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How to plan for the unexpected with solar development projects

By Dennis Breza, Director of Enterprise Development at DSD Renewables
Solar adoption has become more accessible and prevalent across the United States. The International Energy Agency predicts global solar PV capacity is set to almost triple between 2022 and 2027 — making it the largest source of electricity generation in the world. The Inflation Reduction Act created benefits to implementing solar, which will inspire commercial entities, municipalities and homeowners alike to adopt solar solutions more widely.
Even though solar energy brings robust benefits, it isn’t always seamless to implement. Sometimes developers can anticipate common installation issues, but what about unique or site-specific challenges that occur when least expected?
With the right planning on the back end and always “expecting the unexpected,” solving unforeseen challenges can be easy to navigate. Here is how developers can implement creative and effective solutions when challenges arise.
Environmental challenges

A DSD project

Combating climate change is one of the biggest drivers for solar adoption, but during the installation process, developers need to ensure they aren’t doing more harm than good.
There can be a variety of environmental obstacles that might stand in the way. Proper development diligence will typically uncover important considerations or red flags, such as local nesting species or endangered species, and hazards such as floodplains, high wind exposure or seismic zones. A developer should focus on accommodating or mitigating the impact of these issues to maintain the proposed planned development.
Navigating these hurdles requires thorough communication with community members, state environmental agencies and possibly even less-common entities like the U.S. Fish and Wildlife Service or and Federal Aviation Administration (FAA), depending on where the project is located.
While working with Caesars Entertainment on a project for Harrah’s Resort and Casino in Atlantic City, New Jersey, DSD Renewables faced a number of environmental challenges: the sites were located on multiple land parcels, on a landfill, in a floodplain and in a high-wind exposure zone. Additionally, we had to act quickly to solve these challenges since the New Jersey Transition Renewable Energy Certificate (TREC) incentive program was closing, limiting our development and construction timeline. Our original plan included ground-mounted arrays, but given all the mentioned factors, we adapted and dropped the ground-mount canopies, keeping all our proposed installations, including conduit, on existing structures. This mitigated risks regarding land-use impacts and shortened our development timelines.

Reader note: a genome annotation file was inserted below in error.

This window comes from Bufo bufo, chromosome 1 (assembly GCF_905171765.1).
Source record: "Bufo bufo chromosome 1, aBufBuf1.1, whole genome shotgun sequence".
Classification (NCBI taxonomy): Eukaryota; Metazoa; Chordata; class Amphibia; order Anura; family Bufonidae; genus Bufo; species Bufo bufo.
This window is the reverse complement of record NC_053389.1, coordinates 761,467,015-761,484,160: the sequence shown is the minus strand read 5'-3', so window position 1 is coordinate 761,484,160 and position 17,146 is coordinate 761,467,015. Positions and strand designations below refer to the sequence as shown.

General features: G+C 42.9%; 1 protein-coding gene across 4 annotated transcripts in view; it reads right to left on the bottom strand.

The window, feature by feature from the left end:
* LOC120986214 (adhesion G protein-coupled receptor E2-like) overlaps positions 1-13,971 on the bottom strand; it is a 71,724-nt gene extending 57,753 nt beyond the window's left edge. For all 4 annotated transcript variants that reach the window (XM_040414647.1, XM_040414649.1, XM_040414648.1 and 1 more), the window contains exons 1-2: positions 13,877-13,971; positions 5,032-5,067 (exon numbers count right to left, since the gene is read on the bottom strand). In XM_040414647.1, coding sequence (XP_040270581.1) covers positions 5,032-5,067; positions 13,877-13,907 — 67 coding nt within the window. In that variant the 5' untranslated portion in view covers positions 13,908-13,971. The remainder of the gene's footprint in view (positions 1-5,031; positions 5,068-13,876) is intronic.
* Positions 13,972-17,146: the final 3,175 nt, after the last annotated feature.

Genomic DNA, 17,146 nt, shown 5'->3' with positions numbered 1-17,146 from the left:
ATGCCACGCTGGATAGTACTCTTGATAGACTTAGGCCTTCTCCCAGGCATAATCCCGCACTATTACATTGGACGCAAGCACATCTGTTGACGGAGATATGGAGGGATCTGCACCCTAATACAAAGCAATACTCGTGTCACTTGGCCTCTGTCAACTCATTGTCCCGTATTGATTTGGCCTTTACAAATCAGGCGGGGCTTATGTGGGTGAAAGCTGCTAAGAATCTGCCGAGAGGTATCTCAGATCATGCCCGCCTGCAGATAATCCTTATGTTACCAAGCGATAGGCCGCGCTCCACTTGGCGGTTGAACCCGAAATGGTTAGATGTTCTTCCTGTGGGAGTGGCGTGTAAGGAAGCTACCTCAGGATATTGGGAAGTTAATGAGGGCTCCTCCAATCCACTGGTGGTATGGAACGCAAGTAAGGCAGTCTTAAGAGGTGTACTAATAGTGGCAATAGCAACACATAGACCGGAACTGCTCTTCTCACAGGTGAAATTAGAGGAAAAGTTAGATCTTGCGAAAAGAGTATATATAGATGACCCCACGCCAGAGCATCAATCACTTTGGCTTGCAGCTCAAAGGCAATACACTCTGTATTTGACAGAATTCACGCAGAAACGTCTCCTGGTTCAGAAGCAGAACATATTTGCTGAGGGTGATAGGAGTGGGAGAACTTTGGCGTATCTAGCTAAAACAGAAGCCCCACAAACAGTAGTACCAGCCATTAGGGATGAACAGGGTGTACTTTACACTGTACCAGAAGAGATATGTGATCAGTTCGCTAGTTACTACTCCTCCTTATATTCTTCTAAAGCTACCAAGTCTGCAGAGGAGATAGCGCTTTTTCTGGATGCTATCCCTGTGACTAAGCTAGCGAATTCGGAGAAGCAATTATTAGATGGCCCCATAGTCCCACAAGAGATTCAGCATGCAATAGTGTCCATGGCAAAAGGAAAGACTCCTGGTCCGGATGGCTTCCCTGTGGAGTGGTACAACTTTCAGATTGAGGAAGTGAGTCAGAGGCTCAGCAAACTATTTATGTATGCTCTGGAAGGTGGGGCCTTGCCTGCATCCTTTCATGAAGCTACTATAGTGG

The installations still required heavy coordination with the Division of Community Affairs, NJ Casino Reinvestment Development Authority and Atlantic County, among others. Ultimately DSD Renewables delivered a solution built on the landfill and fully elevated from the flood plain, while also uniquely designing garage and rooftop canopy systems to withstand high wind-loads. We also worked with the FAA on additional studies in parallel to engineering milestones since the rooftop installations, developed 85 ft high, were located in close proximity to a flight corridor servicing the Atlantic City Air Force Base and International Airport.
Structural setbacks

A DSD project

Aside from mother nature, some additional obstacles developers face often have to do with structural aspects or the makeup of the site. Mitigate engineering obstacles by asking thorough, upfront questions about the site. If the project calls for a ground-mounted portfolio, does the soil composition have the proper characteristics to install the necessary foundations? If the customer wants a garage-top canopy, is that concrete structure built to handle the additional loads that are going to be put on top of it? Can the rooftop last the life of the system, or will it need to be replaced beforehand?
Working with structural engineers to determine whether any upgrades are needed before or during the development process is critical. When customers have an older roof that won’t last the full life of the system or have a structure that can’t support the arrays, developers can negotiate the pricing of upgrades, such as new roofs, to be incorporated into the customers’ power purchase agreement (PPA) rate, so they’re able to pay for the upgrade over time. Creative engineering solutions, such as shifting the array location on the roof or strategically decreasing the number of ballasts, may also be employed.